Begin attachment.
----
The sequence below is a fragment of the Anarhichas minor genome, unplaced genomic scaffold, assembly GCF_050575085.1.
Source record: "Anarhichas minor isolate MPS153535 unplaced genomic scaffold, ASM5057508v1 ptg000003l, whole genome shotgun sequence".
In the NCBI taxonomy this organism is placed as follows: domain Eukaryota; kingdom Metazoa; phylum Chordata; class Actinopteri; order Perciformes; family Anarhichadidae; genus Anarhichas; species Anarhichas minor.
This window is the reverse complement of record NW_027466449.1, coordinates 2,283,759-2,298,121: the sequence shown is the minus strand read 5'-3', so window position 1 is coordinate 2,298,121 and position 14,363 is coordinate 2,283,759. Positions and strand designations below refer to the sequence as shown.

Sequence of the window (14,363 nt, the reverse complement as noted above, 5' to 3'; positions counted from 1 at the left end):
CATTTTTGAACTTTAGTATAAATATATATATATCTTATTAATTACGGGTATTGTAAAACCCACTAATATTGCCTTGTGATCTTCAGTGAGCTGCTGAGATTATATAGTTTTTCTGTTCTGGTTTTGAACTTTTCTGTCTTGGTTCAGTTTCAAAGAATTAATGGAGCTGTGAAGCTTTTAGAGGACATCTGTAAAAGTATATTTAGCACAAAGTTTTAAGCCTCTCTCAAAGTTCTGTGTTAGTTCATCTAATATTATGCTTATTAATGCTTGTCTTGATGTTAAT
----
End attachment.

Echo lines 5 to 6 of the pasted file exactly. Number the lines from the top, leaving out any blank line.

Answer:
Sequence of the window (14,363 nt, the reverse complement as noted above, 5' to 3'; positions counted from 1 at the left end):
CATTTTTGAACTTTAGTATAAATATATATATATCTTATTAATTACGGGTATTGTAAAACCCACTAATATTGCCTTGTGATCTTCAGTGAGCTGCTGAGATTATATAGTTTTTCTGTTCTGGTTTTGAACTTTTCTGTCTTGGTTCAGTTTCAAAGAATTAATGGAGCTGTGAAGCTTTTAGAGGACATCTGTAAAAGTATATTTAGCACAAAGTTTTAAGCCTCTCTCAAAGTTCTGTGTTAGTTCATCTAATATTATGCTTATTAATGCTTGTCTTGATGTTAAT